Oceansat-2 set for launch on Wednesday
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Last Updated: Tuesday, September 22, 2009, 13:44
  
Chennai: Oceansat-2 satellite that would help identify potential fishing zones and provide inputs for weather forecasting is poised to be launched into orbit on board the Polar Launch Satellite Vehicle from the spaceport of Sriharikota in the east coast, 90 kms from here, on Wednesday.

Riding piggyback on the 970 kg Oceansat-2, six other nano satellites -- four from Germany and one each from Switzerland and Turkey -- would be ejected into space by Indian Space Research Organisation (ISRO)'s workhorse PSLV, which launched India's Chandrayaan-1 spacecraft on its maiden moon mission.

The final 51-hour countdown for the launch began at 9 am on Monday and has been "progressing normally", ISRO spokesperson S Satish said to a news agency.

"All parameters are normal and efforts are on for a smooth launch," he said, adding the weather was absolutely fine for the launch.

The launch window for the lift off from the Satish Dhawan Space Centre at Sriharikota in Andhra Pradesh is fixed between 11.51 am and 12.06 pm.

Oceansat-2, India's 16th remote sensing satellite, is intended for identification of potential fishing zones, sea state forecasting, coastal zone studies and providing inputs for weather forecasting and climate studies.

An in-orbit replacement to Oceansat-1, used to study physical and biological aspects of oceanography, which has completed 10 years of its space journey, Oceansat-2 would have a mission life of five years.

Besides two German Rubin nano satellites, other Oceansat-2 co-passengers are four cubesats: Beesat, built by Technical University Berlin, UWE-2 (University of Wuerzburg Germany), ITU-pSat(Istanbul Technical University Turkey) and SwissCube-1 (Ecole Polytechnique Federal de Lausanne, Switzerland).

The nano satellites are in the two-eight kg range. Oceansat-2 and the six auxillary payload would be ejected into a polar Sun Synchronous Orbit, ISRO officials said.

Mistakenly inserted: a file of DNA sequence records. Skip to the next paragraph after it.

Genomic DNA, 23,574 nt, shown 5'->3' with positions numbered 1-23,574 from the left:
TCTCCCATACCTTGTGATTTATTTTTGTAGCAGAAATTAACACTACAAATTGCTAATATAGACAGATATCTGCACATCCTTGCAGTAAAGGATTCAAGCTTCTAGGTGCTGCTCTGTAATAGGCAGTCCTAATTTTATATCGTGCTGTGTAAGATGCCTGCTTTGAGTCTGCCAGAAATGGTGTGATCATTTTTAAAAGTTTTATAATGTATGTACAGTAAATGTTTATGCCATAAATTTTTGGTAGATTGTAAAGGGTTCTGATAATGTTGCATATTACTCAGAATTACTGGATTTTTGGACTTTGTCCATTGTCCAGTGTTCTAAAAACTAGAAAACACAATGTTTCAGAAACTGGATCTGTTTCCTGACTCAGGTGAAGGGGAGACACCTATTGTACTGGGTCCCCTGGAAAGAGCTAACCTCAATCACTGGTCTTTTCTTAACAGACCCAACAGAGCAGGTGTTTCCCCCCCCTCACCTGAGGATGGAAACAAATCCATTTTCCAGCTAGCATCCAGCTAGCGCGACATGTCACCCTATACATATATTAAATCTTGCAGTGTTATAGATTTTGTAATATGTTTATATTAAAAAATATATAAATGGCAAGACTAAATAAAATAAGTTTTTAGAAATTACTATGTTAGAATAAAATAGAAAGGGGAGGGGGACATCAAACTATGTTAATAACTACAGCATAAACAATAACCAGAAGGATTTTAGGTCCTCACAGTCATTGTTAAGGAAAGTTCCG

The nano satellites are educational spacecrafts from European Universities intended for testing new technologies.

Oceansat-2 would be injected into space first and the remaining one after another, officials said.

The eight band Ocean Colour Monitor carried by Oceansat-2 images a swath (strip of land or ocean) of 1,420km with a resolution of 360 metre and works in the visible and Near infrared region of the electromagnetic spectrum. The Scatterometer covers a swath of 1,400 km and operates continuously.

In April 2008, ISRO had launched 10 satellites in a single mission --one big spacecraft (Cartosat-2A) and nine nano satellites.

PSLV-C14 during its path, has four stages using solid and liquid propulsion systems alternately. The first stage, carrying 139 tonne of propellant, is one of the largest solid propellant boosters in the world while the second stage carries 41.5 tonne of liquid propellant. In the third the satellite uses 7.6 tonne of solid propellant and the fourth has a twin engine configuration with 2.5 tonne of liquid propellant.

Data sent by the three payloads of Oceansat 2 - Ocean Colour Monitor (OCM), Ku-band Pencil Beam Scatterometer and Radio Occultation Sounder for Atmospheric Studies (ROSA) would be received at National Remote Sensing Centre (NRSC) of ISRO.

The satellite's Carbon Fiber-Reinforced Plastics (CFRP) structure facilitates the mounting of payloads while its thermal subsystem consisting of many passive materials and active gadgets helps maintain the spacecraft's temperature within safe limits, officials said.

The Oceansat-2's mechanisms subsystem takes care of the deployment of its two solar panels as well as the release of OCM and Scatterometer from their 'hold down position'. It also facilitates the tilting of OCM payload to avoid sun glint and the satellite's solar panels generate electrical power when the satellite is in eclipse.

Bureau Report


First Published: Tuesday, September 22, 2009, 13:44


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